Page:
Up to 45,000 school children will lose access to outdoor activities as a charity is on the brink of collapse.
Wide Horizons, a charity that provides outdoor adventure activities, has announced that it is going into administration as of July 31 if it cannot raise £200,000.
The charity, which is based in Eltham, claims it was under the impression it was going to receive a £200,000 grant from Greenwich council, but town hall chiefs informed them that they would not receive this funding on Tuesday.
Up to 75 jobs are set to be axed along with the closure of nine centres across London.
John Miller, Wide Horizons sales and marketing director, said: “We had to tell the staff on Tuesday. There were a lot of tears, a lot of anger.
“We were under the impression that the money was secured.
“Everybody here believes that outdoor adventures is an integral part of a child’s education.”
The Wide Horizons initiative was started in 2004 by Greenwich and Lewisham council.
Scores of schools across London, from Greenwich, Lewisham and Bexley in particular, use the charity’s facilities for outdoor school trips.
But they have seen a fall in the number of children using their services, which Mr Miller said is linked to falling school budgets and less disposable income in households.
They started devising a plan to restructure the business at the turn of the year to make savings and ensure the survival of the charity.
Wide Horizons chief executive Peter Rodgers said: “It’s tragic really. The council only took the decision yesterday not to provide the loan, having known for four months that we would have to close without it.
“We are bitterly disappointed as they had implied right up until yesterday that they would support us. As it stands, unless we can find £200,000 in the next week to match the £200,000 that has already been pledged by our other supporters we will have to close.”
Councillor Danny Thorpe, Greenwich council leader, said: “Just before the turn of the year Greenwich and Lewisham Councils underwrote a £1.4m loan to Wide Horizons based upon a new business model, but only a few months later the charity came back asking for an additional £400,000 as they were experiencing financial difficulty.
“Our assessment was that the additional funding would only keep the charity afloat until the end of this year, so we made it clear then that we could not provide more funding unless they developed a more sustainable business model. To claim we made a “last minute u-turn” is just plain wrong.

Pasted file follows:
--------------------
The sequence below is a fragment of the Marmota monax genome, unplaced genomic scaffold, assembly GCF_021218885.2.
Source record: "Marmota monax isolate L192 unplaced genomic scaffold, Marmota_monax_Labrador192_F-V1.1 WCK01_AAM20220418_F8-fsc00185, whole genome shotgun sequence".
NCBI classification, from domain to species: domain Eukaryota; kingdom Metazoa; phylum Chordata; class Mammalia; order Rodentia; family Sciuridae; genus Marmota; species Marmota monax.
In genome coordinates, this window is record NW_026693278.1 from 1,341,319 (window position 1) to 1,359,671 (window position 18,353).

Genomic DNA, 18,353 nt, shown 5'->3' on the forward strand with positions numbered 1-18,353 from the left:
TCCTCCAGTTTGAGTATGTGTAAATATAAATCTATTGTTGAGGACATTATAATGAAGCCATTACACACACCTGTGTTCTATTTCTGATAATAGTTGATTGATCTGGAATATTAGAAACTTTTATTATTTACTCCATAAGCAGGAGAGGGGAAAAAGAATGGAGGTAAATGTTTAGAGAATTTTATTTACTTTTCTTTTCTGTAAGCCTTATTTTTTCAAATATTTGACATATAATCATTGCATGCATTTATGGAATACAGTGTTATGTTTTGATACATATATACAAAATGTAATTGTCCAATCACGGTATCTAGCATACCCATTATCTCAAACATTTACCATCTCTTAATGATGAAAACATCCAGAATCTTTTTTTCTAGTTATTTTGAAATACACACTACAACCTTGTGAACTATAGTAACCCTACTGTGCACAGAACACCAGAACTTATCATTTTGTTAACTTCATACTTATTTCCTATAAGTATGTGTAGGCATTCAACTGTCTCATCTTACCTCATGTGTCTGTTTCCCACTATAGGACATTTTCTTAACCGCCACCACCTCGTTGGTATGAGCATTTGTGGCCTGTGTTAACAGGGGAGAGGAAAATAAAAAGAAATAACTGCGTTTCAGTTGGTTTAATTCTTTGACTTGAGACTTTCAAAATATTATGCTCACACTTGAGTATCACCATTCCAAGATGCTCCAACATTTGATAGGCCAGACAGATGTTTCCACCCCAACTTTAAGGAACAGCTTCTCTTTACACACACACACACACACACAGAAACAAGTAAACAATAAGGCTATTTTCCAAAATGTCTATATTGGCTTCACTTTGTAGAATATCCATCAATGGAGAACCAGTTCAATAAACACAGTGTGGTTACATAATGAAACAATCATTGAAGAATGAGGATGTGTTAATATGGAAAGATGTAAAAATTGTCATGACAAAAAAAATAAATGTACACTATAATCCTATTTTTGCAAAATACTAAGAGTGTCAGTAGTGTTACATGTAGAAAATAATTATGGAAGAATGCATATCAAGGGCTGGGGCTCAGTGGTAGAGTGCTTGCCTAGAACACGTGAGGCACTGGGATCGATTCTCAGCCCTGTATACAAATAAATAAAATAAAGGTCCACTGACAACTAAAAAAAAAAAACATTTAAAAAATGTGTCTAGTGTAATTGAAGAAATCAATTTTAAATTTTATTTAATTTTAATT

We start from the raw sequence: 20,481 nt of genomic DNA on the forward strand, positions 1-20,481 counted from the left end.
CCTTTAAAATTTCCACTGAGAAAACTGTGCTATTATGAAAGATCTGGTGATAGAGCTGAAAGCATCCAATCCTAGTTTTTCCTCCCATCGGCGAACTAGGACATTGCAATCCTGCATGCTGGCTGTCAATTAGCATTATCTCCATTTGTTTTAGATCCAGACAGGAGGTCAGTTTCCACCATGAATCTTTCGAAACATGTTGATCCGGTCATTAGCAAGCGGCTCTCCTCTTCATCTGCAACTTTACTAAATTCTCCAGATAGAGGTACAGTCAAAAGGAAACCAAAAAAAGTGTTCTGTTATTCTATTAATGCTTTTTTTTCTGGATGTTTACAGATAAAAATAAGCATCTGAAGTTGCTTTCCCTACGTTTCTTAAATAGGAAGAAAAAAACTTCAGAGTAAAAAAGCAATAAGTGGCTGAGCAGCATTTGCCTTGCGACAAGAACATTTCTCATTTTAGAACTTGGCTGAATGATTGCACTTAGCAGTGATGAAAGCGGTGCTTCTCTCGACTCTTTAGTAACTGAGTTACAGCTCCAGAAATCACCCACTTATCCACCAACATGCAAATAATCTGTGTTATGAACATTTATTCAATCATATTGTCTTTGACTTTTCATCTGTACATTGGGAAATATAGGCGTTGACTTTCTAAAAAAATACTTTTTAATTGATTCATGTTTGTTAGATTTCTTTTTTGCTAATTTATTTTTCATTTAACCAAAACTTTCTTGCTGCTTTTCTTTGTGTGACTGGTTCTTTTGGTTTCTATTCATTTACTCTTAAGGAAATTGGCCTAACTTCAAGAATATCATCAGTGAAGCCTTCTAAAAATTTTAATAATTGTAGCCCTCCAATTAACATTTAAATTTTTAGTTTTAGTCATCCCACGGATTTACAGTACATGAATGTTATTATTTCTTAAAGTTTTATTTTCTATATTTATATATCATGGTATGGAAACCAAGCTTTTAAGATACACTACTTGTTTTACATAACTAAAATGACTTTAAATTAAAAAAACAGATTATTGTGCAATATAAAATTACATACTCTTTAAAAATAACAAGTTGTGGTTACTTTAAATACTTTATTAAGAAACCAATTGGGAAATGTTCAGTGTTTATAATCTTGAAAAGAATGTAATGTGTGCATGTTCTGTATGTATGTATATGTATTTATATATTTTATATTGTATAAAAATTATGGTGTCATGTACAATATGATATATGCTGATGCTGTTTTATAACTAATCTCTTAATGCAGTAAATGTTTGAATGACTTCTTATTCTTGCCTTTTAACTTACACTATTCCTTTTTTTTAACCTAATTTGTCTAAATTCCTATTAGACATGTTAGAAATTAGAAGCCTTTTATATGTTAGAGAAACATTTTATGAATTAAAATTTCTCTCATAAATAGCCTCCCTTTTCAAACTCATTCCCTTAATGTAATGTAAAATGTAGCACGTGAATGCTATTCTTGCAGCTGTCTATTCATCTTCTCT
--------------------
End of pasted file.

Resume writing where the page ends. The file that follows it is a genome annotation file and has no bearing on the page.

“Despite numerous requests, the charity submitted their proposals to us less than 48 working hours before a deal needed to be reached. Unfortunately it was clear that the proposed business model was not sustainable and that, with significant levels of overheads, it was not in the taxpayers best interests to provide any further financial assistance.
“The organisation, and its staff in particular, have provided a valuable service for children in the borough, so we are bitterly disappointed with this outcome. We will make sure the sites we own are protected and will explore options for them to continue to be used to provide outdoor education opportunities.
“We will liaise with schools in September and work towards a long-term sustainable solution. However, we have to spend our limited resources wisely and cannot continue to bail out a charity that clearly does not know how to manage its finances.”
Please support your local paper by making a donation
Please make cheques payable to “MSI Media Limited” and send by post to South London Press, Unit 112, 160 Bromley Road, Catford, London SE6 2NZ
Housing Secretary Robert Jenrick has encouraged everyone in the country who can afford to do so to buy a newspaper, and told the Downing Street press briefing recently: “A free country needs a free press, and the newspapers of our country are under significant financial pressure”.
So if you have enjoyed reading this story, and if you can afford to do so, we would be so grateful if you can buy our newspaper or make a donation, which will allow us to continue to bring stories like this one to you both in print and online.